A truly bizarre battle involving feuding neighbors and a homemade ‘death ray’ has erupted on a street in a suburb of Sydney.
Using LiDAR (light detection and ranging) technology researchers of Ithaca College uncovered thousands of new Maya structures previously undetected beneath smothering vegetation.
The survey of encompassed several major Maya sites, including the largest at Tikal, and El Zotz have been surveyed and these sites cover the area of 2,100 square kilometers.
A comparison of LiDAR data showing the ancient Maya site of El Zotz covered in trees, and with the trees digitally removed. Image : Ithaca College
The LiDAR mapping detected more than 60,000 previously unknown structures in total, from unknown pyramids, palace structures, terraced fields, roadways, defensive walls and towers, and houses. Archaeologists are realizing that the ancient population centers they’ve spent decades studying are much bigger than they speculated.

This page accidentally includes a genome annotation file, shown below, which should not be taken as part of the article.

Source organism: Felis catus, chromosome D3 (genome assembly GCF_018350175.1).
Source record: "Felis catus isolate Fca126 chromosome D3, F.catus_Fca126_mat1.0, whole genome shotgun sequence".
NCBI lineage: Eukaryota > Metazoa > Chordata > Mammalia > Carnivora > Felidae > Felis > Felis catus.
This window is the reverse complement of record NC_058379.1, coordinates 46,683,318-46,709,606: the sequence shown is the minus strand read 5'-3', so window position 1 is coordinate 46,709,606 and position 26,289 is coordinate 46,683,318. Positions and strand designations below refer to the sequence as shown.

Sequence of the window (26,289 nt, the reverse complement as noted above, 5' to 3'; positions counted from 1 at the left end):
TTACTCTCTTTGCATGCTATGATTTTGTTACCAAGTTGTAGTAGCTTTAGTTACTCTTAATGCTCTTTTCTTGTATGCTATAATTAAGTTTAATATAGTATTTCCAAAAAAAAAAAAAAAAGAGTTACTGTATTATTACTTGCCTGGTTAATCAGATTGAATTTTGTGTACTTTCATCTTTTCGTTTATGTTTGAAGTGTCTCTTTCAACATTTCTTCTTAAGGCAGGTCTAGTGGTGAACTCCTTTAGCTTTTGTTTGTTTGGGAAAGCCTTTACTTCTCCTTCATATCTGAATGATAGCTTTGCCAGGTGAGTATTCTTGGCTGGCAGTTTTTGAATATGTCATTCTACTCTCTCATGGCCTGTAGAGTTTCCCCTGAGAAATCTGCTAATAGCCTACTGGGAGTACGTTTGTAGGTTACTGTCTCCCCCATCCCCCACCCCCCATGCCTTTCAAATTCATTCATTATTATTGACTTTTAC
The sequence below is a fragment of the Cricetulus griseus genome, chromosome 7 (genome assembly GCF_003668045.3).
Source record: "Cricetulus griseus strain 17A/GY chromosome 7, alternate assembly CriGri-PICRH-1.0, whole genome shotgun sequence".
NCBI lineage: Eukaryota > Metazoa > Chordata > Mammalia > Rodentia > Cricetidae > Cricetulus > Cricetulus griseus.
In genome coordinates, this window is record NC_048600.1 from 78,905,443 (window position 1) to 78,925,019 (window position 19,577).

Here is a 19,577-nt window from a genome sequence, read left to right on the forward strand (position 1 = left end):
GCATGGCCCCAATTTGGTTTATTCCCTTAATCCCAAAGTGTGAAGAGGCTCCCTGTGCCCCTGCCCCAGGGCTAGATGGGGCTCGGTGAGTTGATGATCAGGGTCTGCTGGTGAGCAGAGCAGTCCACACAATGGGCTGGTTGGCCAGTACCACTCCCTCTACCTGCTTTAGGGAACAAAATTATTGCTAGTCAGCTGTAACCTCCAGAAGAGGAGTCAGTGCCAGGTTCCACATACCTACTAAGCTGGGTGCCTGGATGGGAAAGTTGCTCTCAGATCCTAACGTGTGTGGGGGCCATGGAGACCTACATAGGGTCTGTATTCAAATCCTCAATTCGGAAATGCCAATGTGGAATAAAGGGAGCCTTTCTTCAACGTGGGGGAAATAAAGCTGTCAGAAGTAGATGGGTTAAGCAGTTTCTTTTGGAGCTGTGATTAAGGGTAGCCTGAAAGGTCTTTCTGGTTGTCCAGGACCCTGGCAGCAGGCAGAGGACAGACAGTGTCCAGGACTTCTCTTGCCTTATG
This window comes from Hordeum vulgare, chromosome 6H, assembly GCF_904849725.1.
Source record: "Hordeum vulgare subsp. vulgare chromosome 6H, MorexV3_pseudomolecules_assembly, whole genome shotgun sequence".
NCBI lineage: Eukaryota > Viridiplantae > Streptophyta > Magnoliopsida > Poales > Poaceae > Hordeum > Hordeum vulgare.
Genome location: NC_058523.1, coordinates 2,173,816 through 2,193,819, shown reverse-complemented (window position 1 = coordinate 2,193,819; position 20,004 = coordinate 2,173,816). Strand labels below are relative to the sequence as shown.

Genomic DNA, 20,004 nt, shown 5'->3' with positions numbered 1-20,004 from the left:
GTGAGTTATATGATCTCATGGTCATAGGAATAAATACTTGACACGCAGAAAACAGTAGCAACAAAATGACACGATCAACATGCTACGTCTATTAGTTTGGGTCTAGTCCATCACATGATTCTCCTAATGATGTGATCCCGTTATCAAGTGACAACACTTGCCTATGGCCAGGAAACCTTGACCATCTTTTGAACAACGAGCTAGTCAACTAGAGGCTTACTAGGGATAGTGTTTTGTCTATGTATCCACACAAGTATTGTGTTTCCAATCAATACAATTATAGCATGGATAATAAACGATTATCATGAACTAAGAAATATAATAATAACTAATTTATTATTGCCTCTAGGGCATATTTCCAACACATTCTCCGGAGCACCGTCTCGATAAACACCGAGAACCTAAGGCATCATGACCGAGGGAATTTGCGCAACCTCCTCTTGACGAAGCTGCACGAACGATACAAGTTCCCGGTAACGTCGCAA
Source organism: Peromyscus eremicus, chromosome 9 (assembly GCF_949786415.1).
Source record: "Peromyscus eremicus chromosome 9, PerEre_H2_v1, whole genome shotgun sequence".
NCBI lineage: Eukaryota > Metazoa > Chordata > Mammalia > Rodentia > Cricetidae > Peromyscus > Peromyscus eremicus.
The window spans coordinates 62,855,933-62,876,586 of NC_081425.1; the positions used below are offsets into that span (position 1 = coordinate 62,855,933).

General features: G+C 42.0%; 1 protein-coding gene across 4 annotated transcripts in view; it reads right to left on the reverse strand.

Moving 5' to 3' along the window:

The laser pierces through the smallest gaps in the vegetation to record the lay of the land below with remarkable accuracy. The resulting data can be tweaked to filter out the trees, thus offering an unencumbered view of everything else on the surface.
The technology is a boon for surveys in jungles like those in lowland Guatemala, where dense canopy hinders other methods of aerial survey and thick undergrowth can conceal the relationship even between known structures.
“In that kind of environment where you can’t see [a few feet in front of yourself], it’s very hard to piece that all together,” Thomas Garrison, assistant professor of anthropology at Ithaca College, said in a press release.
“In a swampy area of rolling hillocks rising from the muck, for example: “You have this idea that there’s some little stuff on the hills, but the LiDAR lets you see it in its totality.”